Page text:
I had quite a delightful morning in World of Warcraft today. A school-age kid logged in, greeted we who lay dormant in the inter-city trade chat channel, and a spontaneous micro-community formed in a manner so remarkably different to anything I’ve seen before in this game. We chatted – not about the game itself, it must be said – about general topics such as how quiet it was, or what people were up to. I was happy to slip in some plugs for a gun I’m trying to sell on the Auction House, and could happily go about my business in Dalaran without unpleasant distractions.
As a player reaching US servers from a British PC, I have the advantage of utterly quiet mornings in which to gather veins and other materials for my professions. It’s a luxury not afforded to me by the busy, peak-time rush of Horde and Alliance players alike, all vying for the same resources. It also leaves the common chat channels much less of a scrolling spam-fest for “LFG heroic daily” requests, or inane and sometimes racist banter. The server is far from barren at that time of day though, and it’s made me wonder if the crowds are really so different.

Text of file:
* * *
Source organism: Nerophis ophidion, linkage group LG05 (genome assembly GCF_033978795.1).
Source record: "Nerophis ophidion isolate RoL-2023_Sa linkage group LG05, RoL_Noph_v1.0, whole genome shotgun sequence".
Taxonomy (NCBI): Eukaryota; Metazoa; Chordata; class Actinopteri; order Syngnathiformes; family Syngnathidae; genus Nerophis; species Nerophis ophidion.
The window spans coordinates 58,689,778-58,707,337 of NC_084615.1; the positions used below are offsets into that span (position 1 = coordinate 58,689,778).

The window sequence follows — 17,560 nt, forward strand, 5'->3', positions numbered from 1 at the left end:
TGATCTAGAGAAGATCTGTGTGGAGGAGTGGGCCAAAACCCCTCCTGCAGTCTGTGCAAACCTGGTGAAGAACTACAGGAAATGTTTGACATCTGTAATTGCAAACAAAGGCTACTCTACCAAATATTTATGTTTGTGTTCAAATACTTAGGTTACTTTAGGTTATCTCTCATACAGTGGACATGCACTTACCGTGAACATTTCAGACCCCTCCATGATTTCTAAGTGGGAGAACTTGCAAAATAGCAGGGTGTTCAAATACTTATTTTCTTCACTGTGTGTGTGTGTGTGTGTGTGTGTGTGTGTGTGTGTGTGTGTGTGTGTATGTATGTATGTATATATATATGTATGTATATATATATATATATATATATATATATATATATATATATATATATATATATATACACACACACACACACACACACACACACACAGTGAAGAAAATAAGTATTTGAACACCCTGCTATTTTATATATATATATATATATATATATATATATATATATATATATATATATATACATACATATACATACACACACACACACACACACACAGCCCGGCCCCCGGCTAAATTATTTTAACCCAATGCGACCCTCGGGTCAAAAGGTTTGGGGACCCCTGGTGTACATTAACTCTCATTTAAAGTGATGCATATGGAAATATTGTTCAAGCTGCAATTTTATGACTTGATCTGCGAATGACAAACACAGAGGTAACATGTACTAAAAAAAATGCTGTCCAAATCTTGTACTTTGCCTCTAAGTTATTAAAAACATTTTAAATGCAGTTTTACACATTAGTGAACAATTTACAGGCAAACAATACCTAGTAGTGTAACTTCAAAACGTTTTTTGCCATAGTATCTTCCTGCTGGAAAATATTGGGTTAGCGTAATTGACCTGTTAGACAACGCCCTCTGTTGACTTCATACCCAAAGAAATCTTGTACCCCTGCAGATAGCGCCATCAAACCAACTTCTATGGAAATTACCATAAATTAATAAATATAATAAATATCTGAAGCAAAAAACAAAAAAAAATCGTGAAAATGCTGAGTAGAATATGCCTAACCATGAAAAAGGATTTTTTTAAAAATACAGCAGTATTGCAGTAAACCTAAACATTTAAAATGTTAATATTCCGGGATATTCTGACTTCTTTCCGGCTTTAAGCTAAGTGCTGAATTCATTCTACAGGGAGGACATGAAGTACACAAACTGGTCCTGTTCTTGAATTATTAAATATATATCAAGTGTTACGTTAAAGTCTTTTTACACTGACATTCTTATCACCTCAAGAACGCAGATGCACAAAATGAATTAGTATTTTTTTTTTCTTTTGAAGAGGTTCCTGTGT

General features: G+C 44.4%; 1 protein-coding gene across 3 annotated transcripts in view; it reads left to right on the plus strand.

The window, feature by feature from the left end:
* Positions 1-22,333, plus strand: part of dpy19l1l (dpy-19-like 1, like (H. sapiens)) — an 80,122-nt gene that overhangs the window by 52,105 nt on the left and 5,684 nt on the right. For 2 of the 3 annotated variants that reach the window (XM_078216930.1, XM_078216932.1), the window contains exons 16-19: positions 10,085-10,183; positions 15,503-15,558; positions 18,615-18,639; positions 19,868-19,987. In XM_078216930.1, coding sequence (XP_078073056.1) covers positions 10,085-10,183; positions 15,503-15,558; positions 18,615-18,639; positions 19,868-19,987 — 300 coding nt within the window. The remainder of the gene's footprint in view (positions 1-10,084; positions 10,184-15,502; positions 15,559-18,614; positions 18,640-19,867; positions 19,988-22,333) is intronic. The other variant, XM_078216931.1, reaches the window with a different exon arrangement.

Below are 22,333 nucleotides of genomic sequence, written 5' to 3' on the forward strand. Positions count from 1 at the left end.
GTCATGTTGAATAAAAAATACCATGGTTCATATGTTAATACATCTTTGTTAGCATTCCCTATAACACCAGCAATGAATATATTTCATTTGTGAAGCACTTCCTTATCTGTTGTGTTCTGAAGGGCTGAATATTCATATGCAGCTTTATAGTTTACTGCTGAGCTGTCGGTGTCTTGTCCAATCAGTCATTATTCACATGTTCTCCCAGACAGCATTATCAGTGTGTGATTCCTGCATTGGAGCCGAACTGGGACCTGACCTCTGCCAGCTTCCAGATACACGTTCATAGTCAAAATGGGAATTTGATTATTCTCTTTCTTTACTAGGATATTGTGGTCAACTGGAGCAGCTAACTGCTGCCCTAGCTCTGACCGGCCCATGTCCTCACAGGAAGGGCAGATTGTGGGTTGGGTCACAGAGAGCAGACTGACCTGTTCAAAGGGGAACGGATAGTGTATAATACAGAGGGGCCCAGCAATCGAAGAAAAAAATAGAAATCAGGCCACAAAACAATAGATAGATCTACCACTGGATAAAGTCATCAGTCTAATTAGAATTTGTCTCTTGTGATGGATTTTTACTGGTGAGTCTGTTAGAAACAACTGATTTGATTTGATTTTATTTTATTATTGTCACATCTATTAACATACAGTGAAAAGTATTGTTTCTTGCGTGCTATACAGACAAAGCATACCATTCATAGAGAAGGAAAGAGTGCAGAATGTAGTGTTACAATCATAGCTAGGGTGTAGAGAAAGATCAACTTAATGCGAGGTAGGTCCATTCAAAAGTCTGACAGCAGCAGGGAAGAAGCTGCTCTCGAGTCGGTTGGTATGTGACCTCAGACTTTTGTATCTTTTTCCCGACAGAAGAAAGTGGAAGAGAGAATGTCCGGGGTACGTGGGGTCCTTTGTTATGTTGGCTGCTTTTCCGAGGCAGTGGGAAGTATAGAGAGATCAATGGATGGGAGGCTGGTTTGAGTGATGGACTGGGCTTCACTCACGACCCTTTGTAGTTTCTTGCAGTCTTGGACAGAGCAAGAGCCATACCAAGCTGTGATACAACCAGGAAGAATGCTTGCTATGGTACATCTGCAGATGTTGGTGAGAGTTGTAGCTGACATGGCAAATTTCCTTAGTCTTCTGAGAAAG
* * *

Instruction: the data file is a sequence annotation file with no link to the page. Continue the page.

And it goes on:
I wonder, for example, where the tipping point comes. When does a pleasant game with jovial and friendly chatter, as well as an honest use of the game’s facilities, descend into the noisy chaos we all choose to tolerate? Is it based on a critical mass of players, or does it take just one to mention Chuck Norris? If so is it always the same player, or does that role fall upon somebody new each day without them even being aware of it? Moreover, why can this cultural practice not scale up?